On viruses and zombie raccoons

I was on Inside Edition last week to talk about zombies.

That’s a weird sentence to type.

While the story was dramatic, television clips are notoriously difficult to discuss anything of real significance. I had two main messages I wanted to get across. One, that we can’t be sure what these animals are suffering from just by appearance (this message kind of got missed in the clips they chose) and because of that, message two: you shouldn’t approach a potentially diseased animal yourself, but instead call animal control or your local wildlife professionals to come help (at least they did include me saying not to approach these animals).

A “zombie” raccoon, probably infected with canine distemper virus. Photo by Robert Coggeshall.

In all likelihood, most of the animals they showed and that have been recently been “terrorizing” individuals in Youngstown, Ohio are suffering from infection with canine distemper virus. This is a virus related to human measles, and like measles, is very contagious. From the name, it obviously affects dogs, but isn’t limited to only dogs. It can also infect raccoons, foxes, opossums, ferrets, and even wild tigers. Among animals, the distemper virus can be transmitted by bites or simple close contact, so it can spread quickly within groups of animals living together. The infected animals then either recover and develop immunity, or pass away from the infection.

The animals exhibiting “zombie” symptoms like those shown in the clip are just the tip of the iceberg. It’s likely that many other animals in the local population are also ill, but perhaps not dramatically so; like any infectious disease, there will be a spectrum of symptoms in infected individuals, so not every wild animal infected with canine distemper will “go zombie.”

Wildlife authorities have noted that these outbreaks of animals acting like “zombies” happen every few years: the virus will sweep through a population lacking herd immunity, infect many of the individuals, and those who are infected but recover will be immune. A few years later, when the population again contains large numbers of susceptible individuals due to births of new animals, the virus can again cause an outbreak—and the cycle continues over and over.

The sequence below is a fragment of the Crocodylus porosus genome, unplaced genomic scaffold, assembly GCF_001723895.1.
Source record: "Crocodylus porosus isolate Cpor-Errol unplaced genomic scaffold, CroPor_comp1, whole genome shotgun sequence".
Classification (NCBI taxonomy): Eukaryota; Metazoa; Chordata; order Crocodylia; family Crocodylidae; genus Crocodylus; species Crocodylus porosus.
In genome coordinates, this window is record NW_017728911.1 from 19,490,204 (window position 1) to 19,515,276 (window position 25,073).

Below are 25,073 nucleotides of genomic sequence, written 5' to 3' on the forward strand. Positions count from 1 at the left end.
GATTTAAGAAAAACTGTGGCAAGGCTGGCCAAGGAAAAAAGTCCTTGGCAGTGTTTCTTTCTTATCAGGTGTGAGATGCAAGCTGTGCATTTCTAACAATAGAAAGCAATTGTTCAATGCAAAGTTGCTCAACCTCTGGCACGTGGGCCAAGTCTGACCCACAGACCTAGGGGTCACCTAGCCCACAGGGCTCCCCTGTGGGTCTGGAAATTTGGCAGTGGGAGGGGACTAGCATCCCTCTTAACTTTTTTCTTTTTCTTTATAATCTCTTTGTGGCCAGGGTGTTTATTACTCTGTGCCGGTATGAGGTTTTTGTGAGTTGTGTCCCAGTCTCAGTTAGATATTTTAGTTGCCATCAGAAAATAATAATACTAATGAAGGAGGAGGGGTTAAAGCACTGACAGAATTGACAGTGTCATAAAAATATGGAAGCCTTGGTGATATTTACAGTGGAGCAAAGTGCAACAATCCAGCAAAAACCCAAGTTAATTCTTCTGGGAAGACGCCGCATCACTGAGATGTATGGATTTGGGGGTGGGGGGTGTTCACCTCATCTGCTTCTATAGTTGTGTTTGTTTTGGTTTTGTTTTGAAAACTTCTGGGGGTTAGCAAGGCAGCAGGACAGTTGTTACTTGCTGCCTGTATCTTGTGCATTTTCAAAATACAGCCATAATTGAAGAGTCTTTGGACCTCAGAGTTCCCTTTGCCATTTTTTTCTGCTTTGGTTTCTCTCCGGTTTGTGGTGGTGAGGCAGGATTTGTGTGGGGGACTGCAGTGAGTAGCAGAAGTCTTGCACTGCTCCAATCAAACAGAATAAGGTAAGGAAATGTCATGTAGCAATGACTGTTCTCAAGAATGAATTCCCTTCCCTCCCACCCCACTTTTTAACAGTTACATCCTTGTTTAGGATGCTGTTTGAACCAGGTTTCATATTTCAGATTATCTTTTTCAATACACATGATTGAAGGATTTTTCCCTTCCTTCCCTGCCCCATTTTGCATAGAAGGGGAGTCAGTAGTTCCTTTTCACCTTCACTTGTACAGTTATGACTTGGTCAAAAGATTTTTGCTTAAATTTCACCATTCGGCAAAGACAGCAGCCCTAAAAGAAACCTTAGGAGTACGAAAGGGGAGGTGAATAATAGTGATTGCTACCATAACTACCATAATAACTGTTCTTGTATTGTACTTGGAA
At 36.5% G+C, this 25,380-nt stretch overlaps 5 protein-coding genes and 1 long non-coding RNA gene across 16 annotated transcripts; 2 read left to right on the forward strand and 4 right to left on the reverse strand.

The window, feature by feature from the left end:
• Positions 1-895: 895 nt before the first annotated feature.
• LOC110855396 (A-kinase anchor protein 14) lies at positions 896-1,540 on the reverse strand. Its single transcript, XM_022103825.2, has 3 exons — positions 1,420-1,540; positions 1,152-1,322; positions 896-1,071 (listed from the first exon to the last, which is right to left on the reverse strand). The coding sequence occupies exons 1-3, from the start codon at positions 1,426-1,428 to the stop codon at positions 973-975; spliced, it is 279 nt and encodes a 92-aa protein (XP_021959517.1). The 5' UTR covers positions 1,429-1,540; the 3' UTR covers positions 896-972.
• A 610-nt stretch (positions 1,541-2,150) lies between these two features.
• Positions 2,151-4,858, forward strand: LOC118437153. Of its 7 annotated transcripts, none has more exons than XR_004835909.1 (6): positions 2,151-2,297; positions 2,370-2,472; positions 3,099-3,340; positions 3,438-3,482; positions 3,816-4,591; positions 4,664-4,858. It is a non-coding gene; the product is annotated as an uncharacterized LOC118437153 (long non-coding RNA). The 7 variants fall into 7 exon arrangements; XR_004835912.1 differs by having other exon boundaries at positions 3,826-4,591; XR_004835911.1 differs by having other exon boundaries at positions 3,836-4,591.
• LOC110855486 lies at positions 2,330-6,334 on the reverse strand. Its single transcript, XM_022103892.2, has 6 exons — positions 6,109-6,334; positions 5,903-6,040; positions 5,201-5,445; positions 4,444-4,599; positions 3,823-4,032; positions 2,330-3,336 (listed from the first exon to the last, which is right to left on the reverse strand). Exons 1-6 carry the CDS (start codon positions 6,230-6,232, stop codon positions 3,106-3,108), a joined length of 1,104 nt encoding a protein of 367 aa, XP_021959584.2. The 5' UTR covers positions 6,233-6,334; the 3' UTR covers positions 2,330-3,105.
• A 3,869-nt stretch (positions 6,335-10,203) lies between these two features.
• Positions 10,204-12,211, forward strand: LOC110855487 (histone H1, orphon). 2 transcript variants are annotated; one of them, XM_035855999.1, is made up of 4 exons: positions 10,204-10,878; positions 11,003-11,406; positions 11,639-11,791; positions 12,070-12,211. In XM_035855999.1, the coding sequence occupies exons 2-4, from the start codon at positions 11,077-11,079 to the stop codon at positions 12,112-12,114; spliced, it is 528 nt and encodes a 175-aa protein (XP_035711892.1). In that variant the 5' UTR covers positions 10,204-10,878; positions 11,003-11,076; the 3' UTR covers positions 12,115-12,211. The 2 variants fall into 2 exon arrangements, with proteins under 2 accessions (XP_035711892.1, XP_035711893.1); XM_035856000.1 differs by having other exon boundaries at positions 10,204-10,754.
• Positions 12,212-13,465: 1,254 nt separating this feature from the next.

While canine distemper infection doesn’t cause symptoms in humans, rabies absolutely does—and that’s a key reason people need to avoid these animals and leave them to the professionals. Based on the symptoms alone, you can’t tell if an aggressive, strangely-behaving animal is suffering from distemper or rabies. And while distemper isn’t harmful to humans (though it definitely could be to your dog if they’re not up-to-date on their vaccinations), rabies is almost 100% fatal if not quickly treated with anti-rabies immunoglobulin and prophylactic vaccination. In the rare cases who have survived after symptoms developed, it was only with extreme interventions which are not always able to be replicated.

Expect to see these epidemics of “zombie animals” on a regular basis in different locations around the country—but don’t try to be a hero. That never turns out well in the movies.

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